LONDON (Reuters) - Strong will exists in both Britain and Ireland to preserve free movement between the countries following Britain’s vote to leave the European Union, Prime Minister Theresa May said on Tuesday after meeting her Irish counterpart.
May, who visited the province of Northern Ireland on Monday, has said she does not want to see a return to past border controls with the Irish Republic, which will be Britain’s only land frontier with the EU.
“We benefited from a common travel area between the UK and the Republic of Ireland for many years before either country was a member of the EU,” May said at a joint news conference with Irish Prime Minister Enda Kenny in London.
“There is a strong will on both sides to preserve it and so we must now focus on securing a deal that is in the interests of both of us.”
The pair said they had agreed that the peace process in Northern Ireland, which ended three decades of fighting between Catholic nationalists seeking a united Ireland and Protestant unionists who wanted to keep the province British, must not be undermined by last month’s referendum result.
Northern Ireland voted to stay in the EU, with 56 percent voting ‘Remain’, putting it at odds with the United Kingdom’s overall 52-48 percent result in favor of leaving.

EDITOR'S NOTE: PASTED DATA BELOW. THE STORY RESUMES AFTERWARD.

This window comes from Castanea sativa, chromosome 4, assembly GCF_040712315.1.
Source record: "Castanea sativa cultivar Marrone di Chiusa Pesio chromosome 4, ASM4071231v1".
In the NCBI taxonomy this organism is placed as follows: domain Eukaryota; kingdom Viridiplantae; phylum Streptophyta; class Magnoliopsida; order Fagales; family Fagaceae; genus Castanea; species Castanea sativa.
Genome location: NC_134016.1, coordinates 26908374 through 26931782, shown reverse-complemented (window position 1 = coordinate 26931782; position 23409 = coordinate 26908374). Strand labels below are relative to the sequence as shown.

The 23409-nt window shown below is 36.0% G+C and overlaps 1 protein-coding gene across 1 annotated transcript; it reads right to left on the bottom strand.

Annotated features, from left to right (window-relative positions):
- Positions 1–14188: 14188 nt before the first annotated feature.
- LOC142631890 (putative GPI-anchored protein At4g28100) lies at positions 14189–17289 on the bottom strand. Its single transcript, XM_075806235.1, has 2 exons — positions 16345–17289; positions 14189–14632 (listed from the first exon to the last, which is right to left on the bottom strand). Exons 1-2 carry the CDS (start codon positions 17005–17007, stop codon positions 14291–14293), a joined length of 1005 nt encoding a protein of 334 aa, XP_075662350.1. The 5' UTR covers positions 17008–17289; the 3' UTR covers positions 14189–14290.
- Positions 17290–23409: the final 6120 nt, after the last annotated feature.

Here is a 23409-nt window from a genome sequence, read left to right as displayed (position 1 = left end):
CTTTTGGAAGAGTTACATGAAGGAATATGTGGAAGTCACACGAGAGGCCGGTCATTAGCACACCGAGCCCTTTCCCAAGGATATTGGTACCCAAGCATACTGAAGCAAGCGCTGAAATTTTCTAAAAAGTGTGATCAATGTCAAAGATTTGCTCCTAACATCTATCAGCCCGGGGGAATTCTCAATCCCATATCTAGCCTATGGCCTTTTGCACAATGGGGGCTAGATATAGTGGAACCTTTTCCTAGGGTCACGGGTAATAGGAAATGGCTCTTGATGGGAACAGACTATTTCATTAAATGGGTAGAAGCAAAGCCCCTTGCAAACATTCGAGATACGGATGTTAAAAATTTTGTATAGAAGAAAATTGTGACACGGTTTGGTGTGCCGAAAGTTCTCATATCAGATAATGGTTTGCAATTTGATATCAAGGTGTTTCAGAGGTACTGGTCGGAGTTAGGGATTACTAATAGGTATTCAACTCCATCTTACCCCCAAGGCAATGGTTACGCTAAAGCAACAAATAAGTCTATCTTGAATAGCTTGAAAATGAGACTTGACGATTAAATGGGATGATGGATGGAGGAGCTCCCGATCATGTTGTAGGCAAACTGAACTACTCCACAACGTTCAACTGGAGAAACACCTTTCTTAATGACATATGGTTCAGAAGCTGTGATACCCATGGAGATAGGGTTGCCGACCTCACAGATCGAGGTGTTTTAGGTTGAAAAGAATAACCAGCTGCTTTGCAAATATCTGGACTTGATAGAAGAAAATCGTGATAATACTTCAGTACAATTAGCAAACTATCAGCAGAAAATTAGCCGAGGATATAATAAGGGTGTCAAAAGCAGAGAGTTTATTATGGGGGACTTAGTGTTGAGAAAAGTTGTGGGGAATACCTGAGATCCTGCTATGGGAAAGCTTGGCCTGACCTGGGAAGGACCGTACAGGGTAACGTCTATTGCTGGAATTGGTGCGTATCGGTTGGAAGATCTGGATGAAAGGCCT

Some have demanded a referendum to split Northern Ireland from the United Kingdom so it can remain in the EU as part of a united Ireland.
Asked about the prospect of a united Ireland, Kenny said he respected Britain’s decision to leave the EU and the job now was to work through the Brexit process in “as practical, as imaginative and as creative a manner as is possible”.
Kenny also said while many obstacles lay ahead, it was in Ireland’s interests to see its neighbor prosper outside the EU.
“We want the upcoming negotiation process to end with a prosperous and outward-looking UK which retains a close relationship with the EU. This is in all of our interests,” he added.
Additional reporting by Kate Holton; editing by Stephen Addison